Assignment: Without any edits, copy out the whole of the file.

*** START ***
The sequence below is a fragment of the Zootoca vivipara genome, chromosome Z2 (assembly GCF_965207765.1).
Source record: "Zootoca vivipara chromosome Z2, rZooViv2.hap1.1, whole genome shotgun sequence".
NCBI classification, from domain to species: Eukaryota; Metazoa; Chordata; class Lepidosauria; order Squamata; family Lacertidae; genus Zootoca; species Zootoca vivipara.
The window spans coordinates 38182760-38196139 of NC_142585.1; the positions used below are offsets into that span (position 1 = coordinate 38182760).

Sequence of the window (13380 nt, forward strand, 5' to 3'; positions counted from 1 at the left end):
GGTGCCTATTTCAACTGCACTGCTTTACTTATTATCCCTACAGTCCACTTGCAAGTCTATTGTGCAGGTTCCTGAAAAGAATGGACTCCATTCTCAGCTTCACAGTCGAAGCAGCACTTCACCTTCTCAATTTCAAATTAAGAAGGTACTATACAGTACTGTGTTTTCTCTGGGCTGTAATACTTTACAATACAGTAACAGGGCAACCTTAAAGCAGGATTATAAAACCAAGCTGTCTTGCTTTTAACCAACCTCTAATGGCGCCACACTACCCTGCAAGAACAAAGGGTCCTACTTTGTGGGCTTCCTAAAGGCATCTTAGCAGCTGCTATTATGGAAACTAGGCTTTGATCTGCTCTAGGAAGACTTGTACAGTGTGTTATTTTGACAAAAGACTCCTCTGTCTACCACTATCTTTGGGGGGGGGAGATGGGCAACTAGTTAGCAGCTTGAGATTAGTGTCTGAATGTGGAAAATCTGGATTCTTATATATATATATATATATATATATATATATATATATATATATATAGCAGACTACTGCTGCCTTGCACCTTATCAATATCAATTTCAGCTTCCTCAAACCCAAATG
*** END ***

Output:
The sequence below is a fragment of the Zootoca vivipara genome, chromosome Z2 (assembly GCF_965207765.1).
Source record: "Zootoca vivipara chromosome Z2, rZooViv2.hap1.1, whole genome shotgun sequence".
NCBI classification, from domain to species: Eukaryota; Metazoa; Chordata; class Lepidosauria; order Squamata; family Lacertidae; genus Zootoca; species Zootoca vivipara.
The window spans coordinates 38182760-38196139 of NC_142585.1; the positions used below are offsets into that span (position 1 = coordinate 38182760).

Sequence of the window (13380 nt, forward strand, 5' to 3'; positions counted from 1 at the left end):
GGTGCCTATTTCAACTGCACTGCTTTACTTATTATCCCTACAGTCCACTTGCAAGTCTATTGTGCAGGTTCCTGAAAAGAATGGACTCCATTCTCAGCTTCACAGTCGAAGCAGCACTTCACCTTCTCAATTTCAAATTAAGAAGGTACTATACAGTACTGTGTTTTCTCTGGGCTGTAATACTTTACAATACAGTAACAGGGCAACCTTAAAGCAGGATTATAAAACCAAGCTGTCTTGCTTTTAACCAACCTCTAATGGCGCCACACTACCCTGCAAGAACAAAGGGTCCTACTTTGTGGGCTTCCTAAAGGCATCTTAGCAGCTGCTATTATGGAAACTAGGCTTTGATCTGCTCTAGGAAGACTTGTACAGTGTGTTATTTTGACAAAAGACTCCTCTGTCTACCACTATCTTTGGGGGGGGGAGATGGGCAACTAGTTAGCAGCTTGAGATTAGTGTCTGAATGTGGAAAATCTGGATTCTTATATATATATATATATATATATATATATATATATATATATATATAGCAGACTACTGCTGCCTTGCACCTTATCAATATCAATTTCAGCTTCCTCAAACCCAAATG